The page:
So powerful were his words that they elicited goose bumps and tears, although in one case, Miami, his words motivated protest by Cuban Americans angered at Mandela's praise of Cuban President Fidel Castro.

Some Jews also were rankled by Mandela's utterances, in this case about Palestine Liberation Organization leader Yasser Arafat. Mandela praised Arafat for the PLO's support, details of which Mandela refused to divulge, for the South African liberation struggle.

This rift was in part the subject of a half-hour meeting Friday between Mandela and Natan Sharansky, a Soviet Jew and former political prisoner.

Sharansky is just over five feet tall. Mandela stands more than six feet. The two former prisoners joked, said Sharansky, about the relative benefits of each other's stature. "You know it's much better to be short in prison," Sharansky said after the meeting. If a prisoner is tall and his uniform is too small, he will be cold. But if the prisoner is short and the uniform long, "it's warmer."

Jokes aside, Sharansky left the meeting saying he and Mandela found common ground despite their "objective disagreement' on the PLO.

The Mandelas and members of the ANC delegation left Oakland late today afternoon en route to Dublin. Before leaving, Mandela told a brief but packed news conference at the Hyatt Regency Oakland Hotel that he felt his trip had been a success.

"I and my delegation are extremely excited about the manner in which we have been welcomed by the people of this country . . . black and white, from all sections and from people of different political affiliations," Mandela said.

Mandela came face to face with an American public, especially its black segment, more supportive of his cause than he had anticipated.

It was "an exceptionally pleasant surprise," Bahad said. "Nobody knew this until Mandela arrived. It was impossible to determine the scale and the scope of the feeling."

The ANC also counts as a success Mandela's meeting with President Bush, in which Mandela argued the case for continued U.S. economic sanctions against South Africa. After the meeting, Bush said the sanctions, for now, would remain in place.

The ANC, banned for 30 years in South Africa until last February, came to the United States seeking money to finance the rebuilding of the organization. By trip's end, no one had yet tallied the checks and pledges received by the group, but several profitable fund-raisers will likely place the total in the millions. "So we are happy, but we want more," Bahad said.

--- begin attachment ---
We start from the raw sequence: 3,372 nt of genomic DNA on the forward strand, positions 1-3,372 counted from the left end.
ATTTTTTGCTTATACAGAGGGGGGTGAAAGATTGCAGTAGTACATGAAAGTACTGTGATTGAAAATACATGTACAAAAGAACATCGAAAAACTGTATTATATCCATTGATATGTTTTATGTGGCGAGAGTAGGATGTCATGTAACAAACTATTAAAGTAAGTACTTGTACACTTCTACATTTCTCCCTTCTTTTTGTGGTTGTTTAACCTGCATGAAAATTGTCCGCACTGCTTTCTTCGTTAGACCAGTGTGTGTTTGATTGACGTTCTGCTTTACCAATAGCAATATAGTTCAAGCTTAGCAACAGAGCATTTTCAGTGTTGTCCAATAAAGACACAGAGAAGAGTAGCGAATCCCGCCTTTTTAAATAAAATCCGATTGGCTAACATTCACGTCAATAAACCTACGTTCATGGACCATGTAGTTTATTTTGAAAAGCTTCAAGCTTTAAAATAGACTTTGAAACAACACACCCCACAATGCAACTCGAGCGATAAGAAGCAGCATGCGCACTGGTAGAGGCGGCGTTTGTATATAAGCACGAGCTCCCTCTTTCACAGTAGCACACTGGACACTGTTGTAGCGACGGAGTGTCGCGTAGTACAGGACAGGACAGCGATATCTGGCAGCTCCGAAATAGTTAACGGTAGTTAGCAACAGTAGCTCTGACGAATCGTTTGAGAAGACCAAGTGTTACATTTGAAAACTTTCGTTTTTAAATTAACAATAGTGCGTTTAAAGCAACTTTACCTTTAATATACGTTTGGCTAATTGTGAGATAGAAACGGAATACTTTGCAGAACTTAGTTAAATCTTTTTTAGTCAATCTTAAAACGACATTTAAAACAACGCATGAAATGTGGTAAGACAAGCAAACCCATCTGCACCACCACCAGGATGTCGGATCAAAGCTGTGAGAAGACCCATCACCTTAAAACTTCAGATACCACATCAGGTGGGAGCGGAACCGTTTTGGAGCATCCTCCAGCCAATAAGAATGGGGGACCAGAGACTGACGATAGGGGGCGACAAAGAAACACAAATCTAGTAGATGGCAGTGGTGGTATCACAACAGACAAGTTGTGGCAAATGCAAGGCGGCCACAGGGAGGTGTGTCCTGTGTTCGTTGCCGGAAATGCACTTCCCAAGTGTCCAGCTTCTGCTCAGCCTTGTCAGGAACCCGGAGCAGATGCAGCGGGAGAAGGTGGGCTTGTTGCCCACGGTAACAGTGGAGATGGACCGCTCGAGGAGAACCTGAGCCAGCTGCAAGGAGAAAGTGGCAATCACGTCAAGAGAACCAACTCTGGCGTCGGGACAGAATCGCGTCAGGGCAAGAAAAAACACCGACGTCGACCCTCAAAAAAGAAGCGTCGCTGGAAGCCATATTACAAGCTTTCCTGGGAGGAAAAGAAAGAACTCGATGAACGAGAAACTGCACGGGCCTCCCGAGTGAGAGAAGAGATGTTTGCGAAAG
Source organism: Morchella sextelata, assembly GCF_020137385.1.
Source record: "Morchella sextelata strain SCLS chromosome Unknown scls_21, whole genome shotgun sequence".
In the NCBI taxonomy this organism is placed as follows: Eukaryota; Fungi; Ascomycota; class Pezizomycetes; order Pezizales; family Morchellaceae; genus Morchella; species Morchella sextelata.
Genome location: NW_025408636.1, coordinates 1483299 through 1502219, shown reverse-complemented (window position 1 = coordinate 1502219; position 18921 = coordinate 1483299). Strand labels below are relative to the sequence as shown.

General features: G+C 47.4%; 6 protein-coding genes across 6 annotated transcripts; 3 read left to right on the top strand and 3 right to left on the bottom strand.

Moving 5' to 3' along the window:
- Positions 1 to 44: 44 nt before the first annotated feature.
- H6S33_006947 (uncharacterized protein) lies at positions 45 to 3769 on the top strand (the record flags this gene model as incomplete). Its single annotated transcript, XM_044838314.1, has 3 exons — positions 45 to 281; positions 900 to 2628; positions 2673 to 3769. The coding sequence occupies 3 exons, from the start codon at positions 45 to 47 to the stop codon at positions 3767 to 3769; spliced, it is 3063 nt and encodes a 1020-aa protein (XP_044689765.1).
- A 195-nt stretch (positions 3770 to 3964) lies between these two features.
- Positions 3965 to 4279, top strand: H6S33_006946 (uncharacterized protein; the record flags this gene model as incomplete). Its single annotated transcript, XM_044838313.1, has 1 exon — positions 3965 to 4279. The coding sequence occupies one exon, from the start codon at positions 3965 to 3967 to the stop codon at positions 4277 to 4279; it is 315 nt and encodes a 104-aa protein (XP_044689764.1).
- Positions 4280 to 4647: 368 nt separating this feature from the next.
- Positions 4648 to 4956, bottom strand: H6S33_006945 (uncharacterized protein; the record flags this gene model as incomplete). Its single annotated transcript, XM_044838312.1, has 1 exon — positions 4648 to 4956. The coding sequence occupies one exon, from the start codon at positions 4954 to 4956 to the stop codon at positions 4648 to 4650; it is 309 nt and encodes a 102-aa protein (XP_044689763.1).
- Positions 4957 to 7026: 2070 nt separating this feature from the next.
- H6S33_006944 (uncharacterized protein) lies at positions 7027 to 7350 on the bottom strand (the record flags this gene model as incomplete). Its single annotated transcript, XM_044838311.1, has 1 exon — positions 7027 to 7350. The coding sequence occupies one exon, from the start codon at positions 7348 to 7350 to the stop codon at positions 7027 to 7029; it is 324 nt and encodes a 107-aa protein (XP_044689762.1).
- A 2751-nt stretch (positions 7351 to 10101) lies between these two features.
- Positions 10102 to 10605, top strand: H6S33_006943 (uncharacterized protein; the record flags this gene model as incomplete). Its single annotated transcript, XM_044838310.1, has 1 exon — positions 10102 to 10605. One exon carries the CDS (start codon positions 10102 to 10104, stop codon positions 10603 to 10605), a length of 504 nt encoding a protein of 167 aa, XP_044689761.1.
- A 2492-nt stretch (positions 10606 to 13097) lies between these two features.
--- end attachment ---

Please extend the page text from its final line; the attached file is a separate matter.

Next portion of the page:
So single-minded in purpose is Mandela that those who traveled with him said he was rarely swept up the moments that so deeply affected Americans who saw him.

"His reactions to things convey to me a sense of serenity that comprehends a much longer span of time than most of us live in," said Wilkins. "So I think that although he is surely aware of the moment, his emotional and spiritual context is so vast that no moment seems to engulf him."

But for Wilkins, some of the moments were priceless.

At a $2,500-per-person fund-raiser at actor Robert De Niro's TriBeCa Film Center and Grill in New York, Mandela's often serious face broke into a huge grin when boxer Joe Frazier walked up to the Mandela table, Wilkins said.

" 'Smokin' Joe! Smokin' Joe!' " Wilkins remembered Mandela saying. The ANC leader was a boxer in his youth.

Mandela's joy at Frazier's appearance "was pure ecstasy. His face was as if the sun came out."

What most struck Harry Belafonte, another tour organizer, was that Mandela never veered from his course.

"He has not lost his identity," Belafonte said. "He's not lost his focus. He's not lost his sense of purpose and no matter how broad the canvas, he always defines himself in terms of the cause of liberation."

And Mandela said today that his cause will bring him back to the United States in October. At that time he will take up the cause of American Indians, he said, adding that he had received letters from Native Americans describing their situation, and "I can assure you they have left me very disturbed."